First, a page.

Taking a good look at nature, through the lens of a camera at Stillwaters
October 9, 2009 · Updated 1:32 PM
Stillwaters celebrates its 10th anniversary with an emphasis on photography.
Nature and photography are inextricably linked.
Dating back to, and even before, the early 20th century phenom photographer Ansel Adams, the camera has long been a tool in the environmentalist’s bag.
“A lot of the stewardship and preservation of natural habitat begins with a recongition that it even exists,” Stillwaters Environmental Center board member Nick Jewett said. “Photography, by its very nature, forces you to look more closely and revisit what you saw.”
That premise recently led Jewett and Stillwaters to spearhead a three-part series of nature photography events earlier this fall, in celebration of the center’s 10th anniversary.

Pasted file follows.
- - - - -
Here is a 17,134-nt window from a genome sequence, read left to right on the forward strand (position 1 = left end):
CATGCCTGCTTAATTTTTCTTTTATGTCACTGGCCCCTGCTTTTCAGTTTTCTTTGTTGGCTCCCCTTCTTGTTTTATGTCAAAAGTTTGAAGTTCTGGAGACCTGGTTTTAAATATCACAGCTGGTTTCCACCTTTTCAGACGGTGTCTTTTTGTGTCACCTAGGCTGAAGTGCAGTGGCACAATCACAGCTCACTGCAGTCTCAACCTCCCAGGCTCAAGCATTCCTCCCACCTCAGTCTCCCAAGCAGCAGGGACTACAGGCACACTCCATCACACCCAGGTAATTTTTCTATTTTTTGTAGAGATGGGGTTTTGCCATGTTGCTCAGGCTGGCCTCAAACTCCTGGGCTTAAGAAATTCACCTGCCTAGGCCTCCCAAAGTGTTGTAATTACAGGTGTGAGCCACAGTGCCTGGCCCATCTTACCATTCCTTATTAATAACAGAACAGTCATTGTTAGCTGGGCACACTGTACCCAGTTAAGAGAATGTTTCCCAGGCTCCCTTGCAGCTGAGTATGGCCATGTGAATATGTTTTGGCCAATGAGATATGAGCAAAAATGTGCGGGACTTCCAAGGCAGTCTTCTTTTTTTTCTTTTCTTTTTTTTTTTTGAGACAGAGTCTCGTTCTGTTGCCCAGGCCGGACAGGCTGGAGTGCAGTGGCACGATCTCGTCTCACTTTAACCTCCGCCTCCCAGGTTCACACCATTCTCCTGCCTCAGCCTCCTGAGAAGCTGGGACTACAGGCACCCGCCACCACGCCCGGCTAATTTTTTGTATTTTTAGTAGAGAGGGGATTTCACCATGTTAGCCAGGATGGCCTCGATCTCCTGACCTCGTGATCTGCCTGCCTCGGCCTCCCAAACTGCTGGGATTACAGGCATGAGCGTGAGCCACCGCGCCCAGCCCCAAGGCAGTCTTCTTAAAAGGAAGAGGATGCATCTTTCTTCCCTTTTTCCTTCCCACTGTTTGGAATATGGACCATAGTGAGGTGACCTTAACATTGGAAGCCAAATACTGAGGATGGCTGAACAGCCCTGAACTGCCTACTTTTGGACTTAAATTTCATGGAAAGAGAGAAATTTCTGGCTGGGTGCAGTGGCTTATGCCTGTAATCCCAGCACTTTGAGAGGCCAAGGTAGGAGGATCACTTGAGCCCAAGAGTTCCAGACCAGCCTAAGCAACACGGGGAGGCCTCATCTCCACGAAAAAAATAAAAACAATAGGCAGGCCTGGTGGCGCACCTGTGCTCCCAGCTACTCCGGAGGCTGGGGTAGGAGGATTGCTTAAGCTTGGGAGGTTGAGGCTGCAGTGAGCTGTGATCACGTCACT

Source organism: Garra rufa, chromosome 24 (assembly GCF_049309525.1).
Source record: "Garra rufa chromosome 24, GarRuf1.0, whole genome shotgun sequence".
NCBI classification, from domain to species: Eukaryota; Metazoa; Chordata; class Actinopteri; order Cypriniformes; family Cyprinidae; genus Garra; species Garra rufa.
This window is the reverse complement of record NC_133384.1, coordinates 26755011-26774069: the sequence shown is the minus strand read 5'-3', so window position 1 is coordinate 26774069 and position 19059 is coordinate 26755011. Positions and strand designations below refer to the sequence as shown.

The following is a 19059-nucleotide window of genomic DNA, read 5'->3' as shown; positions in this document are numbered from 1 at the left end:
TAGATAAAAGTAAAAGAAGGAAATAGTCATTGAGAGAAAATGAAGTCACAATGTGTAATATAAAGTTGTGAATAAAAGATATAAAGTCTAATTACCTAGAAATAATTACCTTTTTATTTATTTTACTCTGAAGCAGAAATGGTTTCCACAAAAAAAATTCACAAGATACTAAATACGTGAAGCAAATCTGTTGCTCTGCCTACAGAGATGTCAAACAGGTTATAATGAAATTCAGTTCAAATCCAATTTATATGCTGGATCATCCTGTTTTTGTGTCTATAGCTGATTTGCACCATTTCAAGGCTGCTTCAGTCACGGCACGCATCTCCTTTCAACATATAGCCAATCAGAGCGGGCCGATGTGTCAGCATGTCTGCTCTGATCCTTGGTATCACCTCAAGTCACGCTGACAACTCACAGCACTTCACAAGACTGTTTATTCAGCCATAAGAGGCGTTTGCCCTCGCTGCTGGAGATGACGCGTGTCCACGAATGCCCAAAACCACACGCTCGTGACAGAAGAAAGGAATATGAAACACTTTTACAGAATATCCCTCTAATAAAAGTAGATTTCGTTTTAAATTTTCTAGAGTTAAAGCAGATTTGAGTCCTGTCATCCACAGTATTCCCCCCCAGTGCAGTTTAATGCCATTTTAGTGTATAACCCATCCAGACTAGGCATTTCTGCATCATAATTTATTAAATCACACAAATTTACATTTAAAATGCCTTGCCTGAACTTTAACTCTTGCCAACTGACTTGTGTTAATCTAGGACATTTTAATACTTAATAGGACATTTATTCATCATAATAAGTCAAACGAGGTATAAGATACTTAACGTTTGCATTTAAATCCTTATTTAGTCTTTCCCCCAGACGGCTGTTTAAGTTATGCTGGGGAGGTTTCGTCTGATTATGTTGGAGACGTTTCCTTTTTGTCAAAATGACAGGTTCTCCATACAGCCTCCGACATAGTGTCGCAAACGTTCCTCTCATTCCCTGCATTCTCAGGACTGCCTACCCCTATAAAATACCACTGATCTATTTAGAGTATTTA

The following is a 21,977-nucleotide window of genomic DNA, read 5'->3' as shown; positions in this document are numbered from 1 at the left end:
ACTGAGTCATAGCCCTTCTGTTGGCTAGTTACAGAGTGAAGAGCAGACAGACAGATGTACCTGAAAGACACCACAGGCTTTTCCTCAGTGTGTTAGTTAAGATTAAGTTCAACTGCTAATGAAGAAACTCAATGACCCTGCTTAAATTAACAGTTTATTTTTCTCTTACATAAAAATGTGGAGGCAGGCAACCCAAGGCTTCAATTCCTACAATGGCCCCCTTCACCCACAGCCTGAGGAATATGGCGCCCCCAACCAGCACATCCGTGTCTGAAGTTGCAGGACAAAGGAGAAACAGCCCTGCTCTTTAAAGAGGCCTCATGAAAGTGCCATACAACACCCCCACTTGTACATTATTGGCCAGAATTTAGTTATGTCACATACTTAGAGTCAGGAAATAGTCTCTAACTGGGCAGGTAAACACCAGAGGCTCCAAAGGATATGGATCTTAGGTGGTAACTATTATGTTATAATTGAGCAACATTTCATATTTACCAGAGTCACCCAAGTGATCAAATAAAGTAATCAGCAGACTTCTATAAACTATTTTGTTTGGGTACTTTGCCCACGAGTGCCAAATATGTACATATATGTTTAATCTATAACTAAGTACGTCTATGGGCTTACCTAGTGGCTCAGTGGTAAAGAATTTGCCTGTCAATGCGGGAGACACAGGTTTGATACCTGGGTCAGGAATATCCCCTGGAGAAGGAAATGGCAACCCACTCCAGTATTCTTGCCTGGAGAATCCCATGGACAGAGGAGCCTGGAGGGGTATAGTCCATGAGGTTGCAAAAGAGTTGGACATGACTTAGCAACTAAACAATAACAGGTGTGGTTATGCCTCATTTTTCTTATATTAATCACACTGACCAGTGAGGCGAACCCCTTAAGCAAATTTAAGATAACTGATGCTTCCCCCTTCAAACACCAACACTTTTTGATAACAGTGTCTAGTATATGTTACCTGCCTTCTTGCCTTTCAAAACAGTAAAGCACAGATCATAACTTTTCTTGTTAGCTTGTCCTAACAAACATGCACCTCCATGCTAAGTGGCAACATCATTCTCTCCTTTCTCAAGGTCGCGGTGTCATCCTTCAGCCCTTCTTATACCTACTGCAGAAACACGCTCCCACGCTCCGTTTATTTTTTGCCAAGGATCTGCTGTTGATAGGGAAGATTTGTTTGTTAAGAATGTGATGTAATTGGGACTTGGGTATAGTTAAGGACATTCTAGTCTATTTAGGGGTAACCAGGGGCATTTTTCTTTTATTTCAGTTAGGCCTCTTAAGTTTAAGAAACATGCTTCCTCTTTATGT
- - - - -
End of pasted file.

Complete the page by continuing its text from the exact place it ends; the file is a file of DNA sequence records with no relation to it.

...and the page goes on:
In one workshop, Stillwaters matched critically-acclaimed, locally-based photographers with naturalists, to lead groups through photo excursions around the North End.
In the second, a diverse panel of experts reviewed some of the photos taken during the first at the Kingston Firehouse theater, describing the elements which made each photo work, or not work, in various capacities.
The third element, which debuted Oct. 3, was a photo contest entitled “Shoot Wild Kitsap” — featuring nature photography from beginners, amateurs, talented amateurs and professionals at the Kingston Art Gallery.
“The exhibit was really almost an after thought,” Jewett said. “The workshops were incredible... the whole idea is getting people vested in the natural environment."
This year’s 'Shoot Wild Kitsap' exhibit will hang through the month at the Kingston Art Gallery, while plans for more Stillwaters workshops next spring are already in the works.
AND THE WINNERS ARE:
Best in Show: Michele Lewis, Kingston
Professional: Paula Suter, Poulsbo
Talented Amateur: Bonnie Block, Kingston
Amateur: Kathy Henry, Kingston & Teresa Heather, Poulsbo
Beginner: Brandy Dickinson, Port Orchard